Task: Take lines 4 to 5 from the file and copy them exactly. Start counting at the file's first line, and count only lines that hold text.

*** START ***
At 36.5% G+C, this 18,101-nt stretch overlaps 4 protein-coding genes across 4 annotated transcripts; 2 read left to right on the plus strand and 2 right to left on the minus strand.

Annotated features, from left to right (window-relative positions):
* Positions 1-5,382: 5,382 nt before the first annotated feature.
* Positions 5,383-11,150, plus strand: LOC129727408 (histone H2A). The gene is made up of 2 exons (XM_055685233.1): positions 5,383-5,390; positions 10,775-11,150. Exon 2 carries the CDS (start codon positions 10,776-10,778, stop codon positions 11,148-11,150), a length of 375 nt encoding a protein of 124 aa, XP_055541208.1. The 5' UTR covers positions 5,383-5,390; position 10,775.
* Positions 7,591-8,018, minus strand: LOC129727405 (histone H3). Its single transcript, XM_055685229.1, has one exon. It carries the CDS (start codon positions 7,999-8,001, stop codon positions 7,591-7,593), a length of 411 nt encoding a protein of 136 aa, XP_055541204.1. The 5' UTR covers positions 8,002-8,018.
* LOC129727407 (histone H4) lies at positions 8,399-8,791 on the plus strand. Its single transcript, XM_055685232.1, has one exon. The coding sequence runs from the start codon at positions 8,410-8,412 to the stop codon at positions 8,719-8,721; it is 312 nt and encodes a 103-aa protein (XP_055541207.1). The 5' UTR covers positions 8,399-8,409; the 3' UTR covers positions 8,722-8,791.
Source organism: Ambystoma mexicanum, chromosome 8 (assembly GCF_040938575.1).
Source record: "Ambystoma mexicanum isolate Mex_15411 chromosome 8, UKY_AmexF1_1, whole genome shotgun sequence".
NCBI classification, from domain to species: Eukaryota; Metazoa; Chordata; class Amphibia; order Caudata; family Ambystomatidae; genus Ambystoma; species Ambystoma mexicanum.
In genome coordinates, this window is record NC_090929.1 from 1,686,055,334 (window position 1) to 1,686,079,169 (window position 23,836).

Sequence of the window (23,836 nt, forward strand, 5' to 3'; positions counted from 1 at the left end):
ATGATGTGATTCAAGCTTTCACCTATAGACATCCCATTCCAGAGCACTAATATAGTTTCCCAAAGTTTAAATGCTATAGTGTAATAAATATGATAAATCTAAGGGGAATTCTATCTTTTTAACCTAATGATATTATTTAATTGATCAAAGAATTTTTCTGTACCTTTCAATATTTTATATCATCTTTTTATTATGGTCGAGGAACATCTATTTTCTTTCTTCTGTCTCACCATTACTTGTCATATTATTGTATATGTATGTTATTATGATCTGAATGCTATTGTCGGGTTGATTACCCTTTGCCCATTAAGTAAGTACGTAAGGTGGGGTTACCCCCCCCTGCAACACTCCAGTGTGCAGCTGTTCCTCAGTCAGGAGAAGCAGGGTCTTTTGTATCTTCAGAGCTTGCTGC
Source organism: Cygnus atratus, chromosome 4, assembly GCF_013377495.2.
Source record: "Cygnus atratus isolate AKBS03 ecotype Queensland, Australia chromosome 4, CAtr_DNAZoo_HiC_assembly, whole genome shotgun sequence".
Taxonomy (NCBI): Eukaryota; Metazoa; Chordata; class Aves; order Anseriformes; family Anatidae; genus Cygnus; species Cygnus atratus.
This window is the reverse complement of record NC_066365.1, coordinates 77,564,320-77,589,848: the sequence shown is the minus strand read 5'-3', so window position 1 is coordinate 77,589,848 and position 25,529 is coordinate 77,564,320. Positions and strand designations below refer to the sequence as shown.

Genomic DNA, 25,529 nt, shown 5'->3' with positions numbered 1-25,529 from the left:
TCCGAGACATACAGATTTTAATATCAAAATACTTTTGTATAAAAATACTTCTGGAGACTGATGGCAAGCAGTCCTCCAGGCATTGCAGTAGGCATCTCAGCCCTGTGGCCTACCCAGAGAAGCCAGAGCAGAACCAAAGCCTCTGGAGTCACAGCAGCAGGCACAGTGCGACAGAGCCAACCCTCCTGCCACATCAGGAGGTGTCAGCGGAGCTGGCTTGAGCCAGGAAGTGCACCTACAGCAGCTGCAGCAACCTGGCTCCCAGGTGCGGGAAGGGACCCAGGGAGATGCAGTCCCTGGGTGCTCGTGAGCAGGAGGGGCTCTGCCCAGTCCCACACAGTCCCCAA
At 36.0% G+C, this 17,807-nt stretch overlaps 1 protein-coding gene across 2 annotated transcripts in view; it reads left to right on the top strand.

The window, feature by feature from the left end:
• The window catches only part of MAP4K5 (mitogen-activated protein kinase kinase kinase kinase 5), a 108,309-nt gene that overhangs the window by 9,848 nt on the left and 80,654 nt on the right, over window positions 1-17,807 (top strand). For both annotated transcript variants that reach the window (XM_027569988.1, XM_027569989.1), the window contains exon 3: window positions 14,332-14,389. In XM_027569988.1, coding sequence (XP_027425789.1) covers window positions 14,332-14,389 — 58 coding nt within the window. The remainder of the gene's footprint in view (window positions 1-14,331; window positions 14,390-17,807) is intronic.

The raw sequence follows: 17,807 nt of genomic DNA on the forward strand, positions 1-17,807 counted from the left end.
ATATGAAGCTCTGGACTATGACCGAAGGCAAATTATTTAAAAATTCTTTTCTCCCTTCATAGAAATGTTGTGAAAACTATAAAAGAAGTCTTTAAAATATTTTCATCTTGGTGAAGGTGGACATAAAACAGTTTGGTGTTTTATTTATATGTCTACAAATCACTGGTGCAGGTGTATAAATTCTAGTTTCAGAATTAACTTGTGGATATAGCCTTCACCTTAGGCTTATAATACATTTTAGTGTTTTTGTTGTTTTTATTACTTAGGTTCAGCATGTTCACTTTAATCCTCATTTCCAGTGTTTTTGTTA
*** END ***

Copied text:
* Positions 5,383-11,150, plus strand: LOC129727408 (histone H2A). The gene is made up of 2 exons (XM_055685233.1): positions 5,383-5,390; positions 10,775-11,150. Exon 2 carries the CDS (start codon positions 10,776-10,778, stop codon positions 11,148-11,150), a length of 375 nt encoding a protein of 124 aa, XP_055541208.1. The 5' UTR covers positions 5,383-5,390; position 10,775.
* Positions 7,591-8,018, minus strand: LOC129727405 (histone H3). Its single transcript, XM_055685229.1, has one exon. It carries the CDS (start codon positions 7,999-8,001, stop codon positions 7,591-7,593), a length of 411 nt encoding a protein of 136 aa, XP_055541204.1. The 5' UTR covers positions 8,002-8,018.